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Neil Steiner

Graduation Year: 1998
Major(s): Liberal Arts / Engineering
Current position: Ph.D. Candidate 
 

Please describe your life journey since you graduated from Wheaton College.

After obtaining BA and BSEE degrees as a 3/2 student at Wheaton and Illinois Institute of Technology, I began working as a test engineer for Raytheon Systems Company in Dallas. I was fortunate to work in a group that was both fun and productive, developing test software and hardware for the circuit boards manufactured at our location. The work was challenging and enjoyable, but within two years as a result of corporate reorganizing, my colleagues and I were asked to move to Arizona or to Massachusetts.

I instead decided that it was time to consider grad school, and I looked into information about a researcher that I had read about during my last year at Wheaton. At that time I had been amazed to find out that somebody was actually working on the kinds of ideas that I was musing about. This person turned out to be a professor at Virginia Tech, and in the hopes of studying under him, I applied to the school. I consider myself very blessed to have been accepted as a grad student, having obtained this particular professor as my academic advisor, and being offered a research assistantship for the duration of my master's studies.

My time as a master's student gave me an opportunity to really focus on my interests, and to begin forging connections with other researchers, culminating in an internship with Xilinx in Colorado. My department then graciously offered me a fellowship for three years of doctoral studies, giving me the opportunity to pursue the research of my choosing. Along the way I developed additional connections with researchers in my field, and interned with Los Alamos National Lab in New Mexico, and Xilinx in California. I am now a few months away from completing a Ph.D. in electrical engineering, and am rather pleased to be the first to demonstrate a proof-of-concept autonomous computing system , a system that can change its own hardware while in operation.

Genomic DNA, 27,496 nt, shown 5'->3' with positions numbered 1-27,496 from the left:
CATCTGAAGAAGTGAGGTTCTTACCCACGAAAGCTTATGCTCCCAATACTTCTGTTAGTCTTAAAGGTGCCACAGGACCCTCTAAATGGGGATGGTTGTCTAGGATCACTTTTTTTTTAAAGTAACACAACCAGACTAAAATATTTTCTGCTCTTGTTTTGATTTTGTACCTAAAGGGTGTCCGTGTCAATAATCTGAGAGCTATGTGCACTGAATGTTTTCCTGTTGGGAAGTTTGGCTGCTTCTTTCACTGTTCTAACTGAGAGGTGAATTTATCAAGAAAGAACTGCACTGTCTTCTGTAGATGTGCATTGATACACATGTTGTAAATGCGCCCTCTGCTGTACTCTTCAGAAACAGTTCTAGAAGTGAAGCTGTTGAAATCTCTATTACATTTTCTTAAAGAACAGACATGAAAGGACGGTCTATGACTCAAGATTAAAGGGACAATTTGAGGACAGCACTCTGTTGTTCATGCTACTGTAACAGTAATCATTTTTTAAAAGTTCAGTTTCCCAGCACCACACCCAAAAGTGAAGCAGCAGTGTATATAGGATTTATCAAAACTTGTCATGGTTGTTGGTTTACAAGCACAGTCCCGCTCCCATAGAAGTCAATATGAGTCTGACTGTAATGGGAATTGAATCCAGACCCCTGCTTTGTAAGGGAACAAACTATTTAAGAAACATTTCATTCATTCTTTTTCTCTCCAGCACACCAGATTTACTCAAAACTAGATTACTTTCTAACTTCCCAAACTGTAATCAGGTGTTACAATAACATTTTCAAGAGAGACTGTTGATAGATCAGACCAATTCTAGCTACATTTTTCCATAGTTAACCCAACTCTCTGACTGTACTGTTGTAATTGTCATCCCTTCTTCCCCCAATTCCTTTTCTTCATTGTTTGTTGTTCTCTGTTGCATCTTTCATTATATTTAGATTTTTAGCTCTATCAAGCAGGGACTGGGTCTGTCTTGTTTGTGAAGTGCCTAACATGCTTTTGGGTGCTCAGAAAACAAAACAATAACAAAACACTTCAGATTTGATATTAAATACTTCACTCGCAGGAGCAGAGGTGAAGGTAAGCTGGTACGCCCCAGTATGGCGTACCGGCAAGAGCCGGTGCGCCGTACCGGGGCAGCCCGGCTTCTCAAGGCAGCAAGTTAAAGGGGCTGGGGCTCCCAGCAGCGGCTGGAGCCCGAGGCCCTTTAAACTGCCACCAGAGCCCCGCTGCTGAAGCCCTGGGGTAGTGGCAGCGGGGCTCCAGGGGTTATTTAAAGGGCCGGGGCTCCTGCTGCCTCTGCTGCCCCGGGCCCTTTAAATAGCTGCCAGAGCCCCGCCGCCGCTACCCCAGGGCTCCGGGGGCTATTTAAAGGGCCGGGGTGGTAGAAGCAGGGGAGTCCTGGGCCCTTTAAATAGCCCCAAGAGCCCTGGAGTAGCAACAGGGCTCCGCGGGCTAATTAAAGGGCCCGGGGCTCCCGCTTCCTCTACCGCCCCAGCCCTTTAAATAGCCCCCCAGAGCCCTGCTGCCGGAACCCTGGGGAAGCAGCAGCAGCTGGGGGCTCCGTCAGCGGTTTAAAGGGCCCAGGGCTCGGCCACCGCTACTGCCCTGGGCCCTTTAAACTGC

In what way has your Wheaton education in physics or engineering prepared you for your current (or past) job?

My Wheaton education made it clear that I had completely inadequate studying skills, and that I simply could not survive academically. High school was easy for me so I coasted through it, but it took me a few years to realize that coasting wouldn't get me through a science or engineering program in college. After burning out and dropping out, and taking some time to regroup, I returned to Wheaton and IIT on a part-time basis, forced myself to develop the studying skills that I lacked, and eventually completed both degrees. As a result, I will probably always associate Wheaton with academic failure, and with all of the remedial effort that I had to expend in order to recover from that failure. Suffice it to say that I have learned my lesson, and that grad school has been a real pleasure by comparison.

Please describe the relationship of your Christian faith with your scientific training or career path.